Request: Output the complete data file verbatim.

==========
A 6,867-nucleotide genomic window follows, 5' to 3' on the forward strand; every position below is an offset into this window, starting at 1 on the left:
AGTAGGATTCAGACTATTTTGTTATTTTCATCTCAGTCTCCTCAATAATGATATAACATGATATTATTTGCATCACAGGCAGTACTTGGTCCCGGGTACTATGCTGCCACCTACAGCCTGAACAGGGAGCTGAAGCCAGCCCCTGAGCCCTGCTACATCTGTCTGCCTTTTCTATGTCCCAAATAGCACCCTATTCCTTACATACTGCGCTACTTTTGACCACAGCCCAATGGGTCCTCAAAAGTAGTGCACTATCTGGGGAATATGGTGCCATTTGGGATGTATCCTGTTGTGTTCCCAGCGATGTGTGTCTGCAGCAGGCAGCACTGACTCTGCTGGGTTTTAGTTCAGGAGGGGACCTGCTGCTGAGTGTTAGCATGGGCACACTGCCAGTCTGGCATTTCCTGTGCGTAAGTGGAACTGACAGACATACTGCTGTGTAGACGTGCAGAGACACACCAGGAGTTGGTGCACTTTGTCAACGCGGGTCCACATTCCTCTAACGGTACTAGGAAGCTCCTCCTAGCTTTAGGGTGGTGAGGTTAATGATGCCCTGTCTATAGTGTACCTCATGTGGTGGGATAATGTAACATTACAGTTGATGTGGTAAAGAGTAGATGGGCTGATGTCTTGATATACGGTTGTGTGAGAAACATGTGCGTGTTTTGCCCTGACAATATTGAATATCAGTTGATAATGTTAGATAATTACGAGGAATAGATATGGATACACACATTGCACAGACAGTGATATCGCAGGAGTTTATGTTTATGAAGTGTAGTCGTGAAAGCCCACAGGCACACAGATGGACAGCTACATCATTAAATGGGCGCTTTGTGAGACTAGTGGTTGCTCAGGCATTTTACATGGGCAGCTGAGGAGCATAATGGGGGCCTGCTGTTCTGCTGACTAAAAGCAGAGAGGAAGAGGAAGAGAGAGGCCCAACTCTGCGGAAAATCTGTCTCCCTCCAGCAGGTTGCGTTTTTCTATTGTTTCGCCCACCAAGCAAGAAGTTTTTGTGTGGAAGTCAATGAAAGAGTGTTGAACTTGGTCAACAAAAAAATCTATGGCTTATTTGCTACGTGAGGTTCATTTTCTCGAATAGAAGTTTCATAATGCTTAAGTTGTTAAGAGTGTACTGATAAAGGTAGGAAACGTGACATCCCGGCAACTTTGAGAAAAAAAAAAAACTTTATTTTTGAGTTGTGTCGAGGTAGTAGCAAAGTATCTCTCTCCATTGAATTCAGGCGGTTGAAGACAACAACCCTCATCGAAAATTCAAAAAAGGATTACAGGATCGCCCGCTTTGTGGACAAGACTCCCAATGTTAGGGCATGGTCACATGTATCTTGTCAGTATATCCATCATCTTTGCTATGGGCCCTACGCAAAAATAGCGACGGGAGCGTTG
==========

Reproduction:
A 6,867-nucleotide genomic window follows, 5' to 3' on the forward strand; every position below is an offset into this window, starting at 1 on the left:
AGTAGGATTCAGACTATTTTGTTATTTTCATCTCAGTCTCCTCAATAATGATATAACATGATATTATTTGCATCACAGGCAGTACTTGGTCCCGGGTACTATGCTGCCACCTACAGCCTGAACAGGGAGCTGAAGCCAGCCCCTGAGCCCTGCTACATCTGTCTGCCTTTTCTATGTCCCAAATAGCACCCTATTCCTTACATACTGCGCTACTTTTGACCACAGCCCAATGGGTCCTCAAAAGTAGTGCACTATCTGGGGAATATGGTGCCATTTGGGATGTATCCTGTTGTGTTCCCAGCGATGTGTGTCTGCAGCAGGCAGCACTGACTCTGCTGGGTTTTAGTTCAGGAGGGGACCTGCTGCTGAGTGTTAGCATGGGCACACTGCCAGTCTGGCATTTCCTGTGCGTAAGTGGAACTGACAGACATACTGCTGTGTAGACGTGCAGAGACACACCAGGAGTTGGTGCACTTTGTCAACGCGGGTCCACATTCCTCTAACGGTACTAGGAAGCTCCTCCTAGCTTTAGGGTGGTGAGGTTAATGATGCCCTGTCTATAGTGTACCTCATGTGGTGGGATAATGTAACATTACAGTTGATGTGGTAAAGAGTAGATGGGCTGATGTCTTGATATACGGTTGTGTGAGAAACATGTGCGTGTTTTGCCCTGACAATATTGAATATCAGTTGATAATGTTAGATAATTACGAGGAATAGATATGGATACACACATTGCACAGACAGTGATATCGCAGGAGTTTATGTTTATGAAGTGTAGTCGTGAAAGCCCACAGGCACACAGATGGACAGCTACATCATTAAATGGGCGCTTTGTGAGACTAGTGGTTGCTCAGGCATTTTACATGGGCAGCTGAGGAGCATAATGGGGGCCTGCTGTTCTGCTGACTAAAAGCAGAGAGGAAGAGGAAGAGAGAGGCCCAACTCTGCGGAAAATCTGTCTCCCTCCAGCAGGTTGCGTTTTTCTATTGTTTCGCCCACCAAGCAAGAAGTTTTTGTGTGGAAGTCAATGAAAGAGTGTTGAACTTGGTCAACAAAAAAATCTATGGCTTATTTGCTACGTGAGGTTCATTTTCTCGAATAGAAGTTTCATAATGCTTAAGTTGTTAAGAGTGTACTGATAAAGGTAGGAAACGTGACATCCCGGCAACTTTGAGAAAAAAAAAAAACTTTATTTTTGAGTTGTGTCGAGGTAGTAGCAAAGTATCTCTCTCCATTGAATTCAGGCGGTTGAAGACAACAACCCTCATCGAAAATTCAAAAAAGGATTACAGGATCGCCCGCTTTGTGGACAAGACTCCCAATGTTAGGGCATGGTCACATGTATCTTGTCAGTATATCCATCATCTTTGCTATGGGCCCTACGCAAAAATAGCGACGGGAGCGTTG